Keef has popularized a rap style called “drill music” that originated in Chicago’s south side. Its use of truncated half-bars made up of single statements chanted one at a time rather than rap’s signature flowing poetry over beats makes it a distinctive vocal expression, possibly only prefigured by other one-offs like early-1990s dis-rapper Tim Dog or NOLA’s hoarse-voiced Mystikal. It’s a style that other rappers sound cramped attempting to emulate, as proven by Kanye West’s remix of Keef’s one hit “I Don’t Like,” featuring the ample vocal skills of Pusha-T, Jadakiss, Big Sean, and West himself—all veterans compared to the 17-year-old Keef. “Mr. West has rarely sounded so out of place,” writes Jon Caramanica, “and the original trumps the remix in every regard. ‘I Don’t Like’ is all hard angles and concrete walls, resistant to whatever nuance Mr. West wanted to add.” The drill sound’s closest contemporary analogue lies in the gang-fueled, club anthems of Atlanta’s Waka Flocka Flame, which feature a little more in the way of flow but are no less clipped and shouted. He’s already outlasted his critics’ expectations though and has made the transition from street tough to entertainer with a sort of gangster’s grace. That shift still remains for Keef, and for argument’s sake, here’s the original house-arrest version of his break-out hit “I Don’t Like” [runtime: 5:09]:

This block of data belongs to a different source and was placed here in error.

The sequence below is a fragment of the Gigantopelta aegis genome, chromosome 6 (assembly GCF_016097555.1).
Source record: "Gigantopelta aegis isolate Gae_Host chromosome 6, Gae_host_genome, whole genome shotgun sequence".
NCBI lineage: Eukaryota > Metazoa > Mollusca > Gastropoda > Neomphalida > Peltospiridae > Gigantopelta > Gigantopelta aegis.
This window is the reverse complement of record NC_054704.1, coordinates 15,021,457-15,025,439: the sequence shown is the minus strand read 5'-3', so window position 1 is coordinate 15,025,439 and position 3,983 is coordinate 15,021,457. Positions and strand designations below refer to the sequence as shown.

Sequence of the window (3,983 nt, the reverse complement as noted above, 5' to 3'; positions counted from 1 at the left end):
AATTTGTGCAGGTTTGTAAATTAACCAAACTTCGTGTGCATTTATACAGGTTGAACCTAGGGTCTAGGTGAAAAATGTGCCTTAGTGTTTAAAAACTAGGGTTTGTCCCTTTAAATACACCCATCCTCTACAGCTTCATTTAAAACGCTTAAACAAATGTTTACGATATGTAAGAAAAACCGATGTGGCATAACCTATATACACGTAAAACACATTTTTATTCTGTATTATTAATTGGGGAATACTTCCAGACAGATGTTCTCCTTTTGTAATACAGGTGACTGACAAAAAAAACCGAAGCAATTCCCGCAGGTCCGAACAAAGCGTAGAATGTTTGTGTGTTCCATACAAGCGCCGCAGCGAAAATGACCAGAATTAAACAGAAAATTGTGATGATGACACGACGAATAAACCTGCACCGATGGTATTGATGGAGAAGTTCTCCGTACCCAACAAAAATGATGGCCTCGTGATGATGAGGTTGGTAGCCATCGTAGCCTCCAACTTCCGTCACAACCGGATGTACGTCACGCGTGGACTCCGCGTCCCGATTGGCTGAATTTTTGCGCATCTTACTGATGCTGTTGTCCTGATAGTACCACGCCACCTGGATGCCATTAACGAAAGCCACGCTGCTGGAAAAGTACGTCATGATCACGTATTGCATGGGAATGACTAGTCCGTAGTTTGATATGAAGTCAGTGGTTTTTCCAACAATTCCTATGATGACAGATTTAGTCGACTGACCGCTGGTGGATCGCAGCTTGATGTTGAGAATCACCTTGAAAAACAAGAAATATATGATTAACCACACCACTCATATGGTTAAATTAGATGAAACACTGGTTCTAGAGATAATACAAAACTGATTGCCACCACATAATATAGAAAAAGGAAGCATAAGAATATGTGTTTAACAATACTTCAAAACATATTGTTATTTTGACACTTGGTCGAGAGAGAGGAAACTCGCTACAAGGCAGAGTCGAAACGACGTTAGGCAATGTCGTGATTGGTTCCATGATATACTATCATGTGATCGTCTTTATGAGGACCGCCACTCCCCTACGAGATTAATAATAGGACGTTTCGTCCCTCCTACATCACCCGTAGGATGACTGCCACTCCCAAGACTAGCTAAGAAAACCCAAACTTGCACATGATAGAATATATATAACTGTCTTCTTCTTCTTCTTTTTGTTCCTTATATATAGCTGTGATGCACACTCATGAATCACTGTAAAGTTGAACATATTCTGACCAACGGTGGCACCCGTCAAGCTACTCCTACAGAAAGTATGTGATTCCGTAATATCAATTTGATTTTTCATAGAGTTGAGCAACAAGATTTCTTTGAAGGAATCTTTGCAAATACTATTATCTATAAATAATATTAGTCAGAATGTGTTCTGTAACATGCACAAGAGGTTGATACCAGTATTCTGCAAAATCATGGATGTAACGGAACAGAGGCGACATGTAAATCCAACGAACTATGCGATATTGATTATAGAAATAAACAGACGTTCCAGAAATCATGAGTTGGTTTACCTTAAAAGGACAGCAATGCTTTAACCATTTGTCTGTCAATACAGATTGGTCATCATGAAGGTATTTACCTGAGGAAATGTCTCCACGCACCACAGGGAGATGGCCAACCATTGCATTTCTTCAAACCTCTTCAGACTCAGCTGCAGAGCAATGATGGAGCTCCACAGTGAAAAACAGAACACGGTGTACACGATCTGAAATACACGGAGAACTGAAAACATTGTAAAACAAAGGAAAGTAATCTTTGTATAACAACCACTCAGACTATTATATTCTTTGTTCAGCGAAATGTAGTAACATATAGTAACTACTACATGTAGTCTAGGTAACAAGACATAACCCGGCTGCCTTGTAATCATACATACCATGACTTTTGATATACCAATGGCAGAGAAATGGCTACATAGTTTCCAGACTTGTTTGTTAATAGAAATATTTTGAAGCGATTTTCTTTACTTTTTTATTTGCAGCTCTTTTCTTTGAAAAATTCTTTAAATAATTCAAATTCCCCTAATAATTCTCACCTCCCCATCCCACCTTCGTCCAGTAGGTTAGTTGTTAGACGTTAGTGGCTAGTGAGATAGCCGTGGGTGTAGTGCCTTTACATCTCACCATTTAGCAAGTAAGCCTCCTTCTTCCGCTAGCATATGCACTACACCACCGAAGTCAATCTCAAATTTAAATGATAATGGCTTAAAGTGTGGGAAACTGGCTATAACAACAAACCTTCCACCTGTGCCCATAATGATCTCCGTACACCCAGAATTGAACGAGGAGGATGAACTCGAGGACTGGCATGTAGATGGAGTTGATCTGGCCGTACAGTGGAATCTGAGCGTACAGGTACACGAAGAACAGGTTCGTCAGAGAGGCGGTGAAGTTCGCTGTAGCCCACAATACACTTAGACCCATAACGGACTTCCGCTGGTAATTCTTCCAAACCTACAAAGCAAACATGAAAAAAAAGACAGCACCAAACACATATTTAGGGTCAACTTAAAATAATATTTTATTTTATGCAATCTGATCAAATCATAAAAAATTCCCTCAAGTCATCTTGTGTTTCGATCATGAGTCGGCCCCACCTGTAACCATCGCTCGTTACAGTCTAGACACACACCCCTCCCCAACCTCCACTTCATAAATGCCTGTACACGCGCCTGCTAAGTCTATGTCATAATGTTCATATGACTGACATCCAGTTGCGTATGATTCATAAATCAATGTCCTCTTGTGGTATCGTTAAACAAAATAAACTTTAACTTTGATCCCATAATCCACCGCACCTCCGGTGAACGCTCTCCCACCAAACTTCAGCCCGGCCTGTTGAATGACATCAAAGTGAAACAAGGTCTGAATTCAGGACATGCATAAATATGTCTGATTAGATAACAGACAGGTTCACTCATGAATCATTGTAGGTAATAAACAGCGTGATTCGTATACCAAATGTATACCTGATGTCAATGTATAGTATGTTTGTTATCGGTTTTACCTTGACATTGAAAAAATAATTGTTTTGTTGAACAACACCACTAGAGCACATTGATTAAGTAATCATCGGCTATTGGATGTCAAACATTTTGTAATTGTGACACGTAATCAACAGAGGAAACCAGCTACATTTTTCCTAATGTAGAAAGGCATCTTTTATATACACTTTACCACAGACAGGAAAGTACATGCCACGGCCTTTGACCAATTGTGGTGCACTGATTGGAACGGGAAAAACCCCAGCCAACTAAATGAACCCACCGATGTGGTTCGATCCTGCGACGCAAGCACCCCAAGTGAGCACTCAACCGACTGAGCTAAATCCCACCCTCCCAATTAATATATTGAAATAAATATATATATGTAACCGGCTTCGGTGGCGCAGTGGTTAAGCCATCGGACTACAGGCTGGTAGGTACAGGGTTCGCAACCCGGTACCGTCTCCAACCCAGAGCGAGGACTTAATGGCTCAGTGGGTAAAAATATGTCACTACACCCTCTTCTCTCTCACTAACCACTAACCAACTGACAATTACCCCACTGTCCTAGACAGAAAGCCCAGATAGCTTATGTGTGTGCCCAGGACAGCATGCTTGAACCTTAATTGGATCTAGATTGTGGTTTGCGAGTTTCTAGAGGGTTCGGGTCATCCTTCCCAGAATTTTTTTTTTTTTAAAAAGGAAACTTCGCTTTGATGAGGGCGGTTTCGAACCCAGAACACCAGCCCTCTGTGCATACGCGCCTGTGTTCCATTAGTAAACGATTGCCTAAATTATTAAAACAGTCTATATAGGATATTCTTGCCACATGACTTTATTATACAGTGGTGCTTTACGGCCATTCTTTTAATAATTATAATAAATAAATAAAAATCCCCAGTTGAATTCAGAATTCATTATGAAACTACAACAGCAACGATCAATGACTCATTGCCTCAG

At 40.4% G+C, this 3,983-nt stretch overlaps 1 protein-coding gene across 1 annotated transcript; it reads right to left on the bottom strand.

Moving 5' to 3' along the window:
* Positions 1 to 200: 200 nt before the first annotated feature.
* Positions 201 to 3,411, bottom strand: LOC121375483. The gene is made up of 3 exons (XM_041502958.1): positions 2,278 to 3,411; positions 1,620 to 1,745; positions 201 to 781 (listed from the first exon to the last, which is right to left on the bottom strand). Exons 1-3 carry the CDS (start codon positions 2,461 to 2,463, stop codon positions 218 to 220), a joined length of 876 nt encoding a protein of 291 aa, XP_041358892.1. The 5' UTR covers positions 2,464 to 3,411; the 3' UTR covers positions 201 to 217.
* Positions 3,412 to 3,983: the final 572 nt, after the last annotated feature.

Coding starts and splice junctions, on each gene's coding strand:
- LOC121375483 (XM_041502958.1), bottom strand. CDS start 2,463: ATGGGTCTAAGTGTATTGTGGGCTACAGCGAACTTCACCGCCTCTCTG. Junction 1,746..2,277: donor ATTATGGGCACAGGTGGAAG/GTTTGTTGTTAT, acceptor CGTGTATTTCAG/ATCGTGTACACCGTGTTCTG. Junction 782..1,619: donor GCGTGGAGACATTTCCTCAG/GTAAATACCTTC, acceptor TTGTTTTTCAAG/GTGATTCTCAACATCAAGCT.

I do like the song as well as his mixtapes, but I can’t say that I hear evidence of a talent like Tupac, T.I., or, more germanely, Tyler, The Creator. Mark Brown opens his Chicago Sun-Times article about record labels exploiting violence such as the gun waving seen above, by writing, “There probably ought to be a rule against a guy like me writing about somebody like teen rapper Chief Keef, the gulf between our worlds so vast that there’s no way I can relate to his life experiences let alone his music” (p. 5). You might be onto something there, Mark. He adds later, “I decided long ago there’s no value in old white guys wagging their fingers about the dangers of rap music lyrics that glorify guns, drugs, violence, and other criminal activity. I don’t like them. So what?” (p. 5) So, why did you just spend nearly 800 words doing just that?